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Gewählte Publikation:

Hall, RM; Urban, B; Kaul, HP.
(2022): The management success of the invasive late goldenrod (Solidago gigantea Aiton.) in a nature conservation area is strongly related to site, control measures and environmental factors
PEERJ. 2022; 10, e13161 FullText FullText_BOKU

The late goldenrod (Soldiago gigantea Aiton; Asteraceae) is one of the most abundant invasive species in various types of habitats. Its long-creeping plagiotropic rhizomes enable the plant to build up dense, monospecific stands within a short time. Particularly in nature conservation areas, the invasion of goldenrod can cause severe disruptions in the naturally occuring mutualims between plants, insects and higher trophic levels, subsequently impeding the achievement of nature conservation goals. As management options of goldenrod in nature conservation areas are limited, this three-year study aimed to test the effectiveness of three management treatments (two-time mowing, triticale cultivation, and reverse rotary cutting) on four different sites in the Austrian Donau-Auen National Park. The number and height of goldenrod shoots were recorded three times a year on twelve permanent trial plots on each site to test for the effectiveness of the treatments. In addition, vegetation surveys were performed to observe the recovery potential of native plant species. Even though the three-years mowing and the triticale cultivation reduced goldenrod by 95.6% and 97.2% resp., we could find no relation between the effectiveness of the treatment and the intensity of disturbance created by the control option. On the contrary, with a reduction of only 5.4% in goldenrod density the most intensive treatment, the rotary cutting, showed the lowest efficiency. The highest positive effect on the re-establishment of native plant species was recorded with two mowing events per year. Even though the study revealed that certain management options have the potential to effectively reduce goldenrod and to simultaneously increase the establishment success of native species, results can only be seen as so-called snapshots. For example, as shown on site EJW one unforeseeable wild boar digging event transformed a 84.5% reduction into a 4.7% increase in goldenrod density. Therefore, a proper and regular monitoring is essential to be able to react to the effects of unpredictable events that can have severe impact on vegetation dynamics.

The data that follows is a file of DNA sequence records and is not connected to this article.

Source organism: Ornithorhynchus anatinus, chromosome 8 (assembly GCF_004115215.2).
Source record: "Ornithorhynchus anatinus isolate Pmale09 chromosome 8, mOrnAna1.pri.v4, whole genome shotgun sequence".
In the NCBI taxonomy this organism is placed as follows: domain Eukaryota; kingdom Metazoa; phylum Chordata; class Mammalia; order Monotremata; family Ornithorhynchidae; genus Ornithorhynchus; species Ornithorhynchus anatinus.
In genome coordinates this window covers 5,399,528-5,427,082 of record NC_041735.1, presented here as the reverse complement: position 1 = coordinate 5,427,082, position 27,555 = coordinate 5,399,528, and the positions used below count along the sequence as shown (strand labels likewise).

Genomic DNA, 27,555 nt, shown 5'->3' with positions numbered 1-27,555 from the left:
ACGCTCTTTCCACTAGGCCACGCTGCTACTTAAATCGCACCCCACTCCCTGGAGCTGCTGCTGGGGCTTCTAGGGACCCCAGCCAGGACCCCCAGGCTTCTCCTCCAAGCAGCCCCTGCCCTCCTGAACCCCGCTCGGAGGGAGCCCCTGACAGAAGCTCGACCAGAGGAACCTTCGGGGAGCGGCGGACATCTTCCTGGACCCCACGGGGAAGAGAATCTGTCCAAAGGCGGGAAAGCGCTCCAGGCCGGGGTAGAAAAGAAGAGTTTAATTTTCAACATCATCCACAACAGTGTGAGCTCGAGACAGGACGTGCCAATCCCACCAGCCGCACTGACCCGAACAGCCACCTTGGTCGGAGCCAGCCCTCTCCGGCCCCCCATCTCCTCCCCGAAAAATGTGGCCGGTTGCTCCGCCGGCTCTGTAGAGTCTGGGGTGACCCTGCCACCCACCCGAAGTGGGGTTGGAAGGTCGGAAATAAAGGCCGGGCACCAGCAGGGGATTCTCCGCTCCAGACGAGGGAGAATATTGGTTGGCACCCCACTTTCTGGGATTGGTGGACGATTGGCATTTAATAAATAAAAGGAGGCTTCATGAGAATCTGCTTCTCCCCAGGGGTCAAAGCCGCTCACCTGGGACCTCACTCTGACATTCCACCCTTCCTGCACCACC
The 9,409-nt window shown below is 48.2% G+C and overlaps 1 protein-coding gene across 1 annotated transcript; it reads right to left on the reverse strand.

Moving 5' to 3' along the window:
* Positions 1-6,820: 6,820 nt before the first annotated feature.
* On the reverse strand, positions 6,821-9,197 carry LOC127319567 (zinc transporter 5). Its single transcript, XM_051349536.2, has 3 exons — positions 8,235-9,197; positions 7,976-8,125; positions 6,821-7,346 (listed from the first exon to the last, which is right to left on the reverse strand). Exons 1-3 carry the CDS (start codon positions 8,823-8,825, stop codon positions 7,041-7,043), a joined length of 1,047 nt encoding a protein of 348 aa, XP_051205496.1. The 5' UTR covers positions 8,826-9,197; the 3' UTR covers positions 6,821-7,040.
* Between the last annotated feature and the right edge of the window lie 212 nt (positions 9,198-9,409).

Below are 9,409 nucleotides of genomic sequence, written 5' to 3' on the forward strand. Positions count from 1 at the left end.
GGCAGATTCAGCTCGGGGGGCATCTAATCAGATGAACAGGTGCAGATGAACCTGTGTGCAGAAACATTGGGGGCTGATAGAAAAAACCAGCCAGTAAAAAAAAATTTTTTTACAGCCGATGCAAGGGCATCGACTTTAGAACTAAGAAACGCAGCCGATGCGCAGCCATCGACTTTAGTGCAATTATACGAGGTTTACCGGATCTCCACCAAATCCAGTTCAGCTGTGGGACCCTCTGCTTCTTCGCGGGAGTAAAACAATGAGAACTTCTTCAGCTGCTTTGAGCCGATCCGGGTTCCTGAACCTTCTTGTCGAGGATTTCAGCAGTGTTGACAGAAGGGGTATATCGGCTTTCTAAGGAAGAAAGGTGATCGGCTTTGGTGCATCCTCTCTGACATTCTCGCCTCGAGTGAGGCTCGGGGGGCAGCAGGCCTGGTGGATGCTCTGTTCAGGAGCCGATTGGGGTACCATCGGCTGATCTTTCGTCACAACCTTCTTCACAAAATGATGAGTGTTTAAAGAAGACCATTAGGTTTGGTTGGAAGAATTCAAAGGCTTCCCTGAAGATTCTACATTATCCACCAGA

Autor*innen der BOKU Wien:
Hall Rea
Kaul Hans-Peter
Urban Bernhard
BOKU Gendermonitor:

Find related publications in this database (Keywords)
Late goldenrod
Invasion in national parks
Management intensitiy
Biodiversity loss due to invasion
Mowing regimes
Rotary tillage
Land use change

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